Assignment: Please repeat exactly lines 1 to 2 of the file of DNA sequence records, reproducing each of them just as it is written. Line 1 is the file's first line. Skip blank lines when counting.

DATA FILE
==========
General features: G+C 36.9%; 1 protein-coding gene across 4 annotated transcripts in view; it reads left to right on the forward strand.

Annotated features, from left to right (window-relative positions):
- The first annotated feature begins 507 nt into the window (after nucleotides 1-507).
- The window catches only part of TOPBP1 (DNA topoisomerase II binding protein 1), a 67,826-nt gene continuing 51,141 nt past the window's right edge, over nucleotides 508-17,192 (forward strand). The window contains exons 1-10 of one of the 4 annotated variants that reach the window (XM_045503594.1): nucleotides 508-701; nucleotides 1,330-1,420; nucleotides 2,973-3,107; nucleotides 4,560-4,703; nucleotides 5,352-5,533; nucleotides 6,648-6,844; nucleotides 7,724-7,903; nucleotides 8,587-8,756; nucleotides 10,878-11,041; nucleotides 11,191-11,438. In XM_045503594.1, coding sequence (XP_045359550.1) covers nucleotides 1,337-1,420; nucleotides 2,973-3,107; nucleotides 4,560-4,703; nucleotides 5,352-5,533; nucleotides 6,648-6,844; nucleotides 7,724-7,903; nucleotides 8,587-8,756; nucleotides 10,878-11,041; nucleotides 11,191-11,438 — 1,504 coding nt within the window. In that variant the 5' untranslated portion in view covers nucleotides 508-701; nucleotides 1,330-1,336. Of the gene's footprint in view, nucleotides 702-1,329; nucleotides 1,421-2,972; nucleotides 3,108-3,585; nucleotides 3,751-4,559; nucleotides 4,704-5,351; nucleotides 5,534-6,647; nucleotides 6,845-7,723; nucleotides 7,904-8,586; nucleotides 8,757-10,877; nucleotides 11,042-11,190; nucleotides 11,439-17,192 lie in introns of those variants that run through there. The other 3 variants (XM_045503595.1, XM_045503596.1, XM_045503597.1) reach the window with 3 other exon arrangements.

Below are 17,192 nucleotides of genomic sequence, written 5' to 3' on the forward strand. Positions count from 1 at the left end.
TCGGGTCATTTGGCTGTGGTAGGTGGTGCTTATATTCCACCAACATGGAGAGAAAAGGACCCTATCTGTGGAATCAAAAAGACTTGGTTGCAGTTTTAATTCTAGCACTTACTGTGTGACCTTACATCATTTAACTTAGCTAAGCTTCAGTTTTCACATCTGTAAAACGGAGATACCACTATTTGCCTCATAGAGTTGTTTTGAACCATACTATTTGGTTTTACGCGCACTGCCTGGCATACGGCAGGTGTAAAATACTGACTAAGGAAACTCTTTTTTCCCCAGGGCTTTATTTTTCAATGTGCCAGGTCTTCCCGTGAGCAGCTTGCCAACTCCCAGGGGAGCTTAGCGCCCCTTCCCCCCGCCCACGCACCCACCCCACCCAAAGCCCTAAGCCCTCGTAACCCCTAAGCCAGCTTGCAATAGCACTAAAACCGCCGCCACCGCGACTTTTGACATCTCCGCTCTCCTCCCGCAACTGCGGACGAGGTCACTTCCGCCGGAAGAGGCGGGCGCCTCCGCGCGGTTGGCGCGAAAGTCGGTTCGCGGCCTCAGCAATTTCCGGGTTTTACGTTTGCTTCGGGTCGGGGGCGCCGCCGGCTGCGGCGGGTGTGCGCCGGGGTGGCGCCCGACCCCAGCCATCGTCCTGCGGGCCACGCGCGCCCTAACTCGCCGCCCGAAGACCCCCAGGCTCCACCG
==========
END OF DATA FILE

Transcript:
General features: G+C 36.9%; 1 protein-coding gene across 4 annotated transcripts in view; it reads left to right on the forward strand.

Annotated features, from left to right (window-relative positions):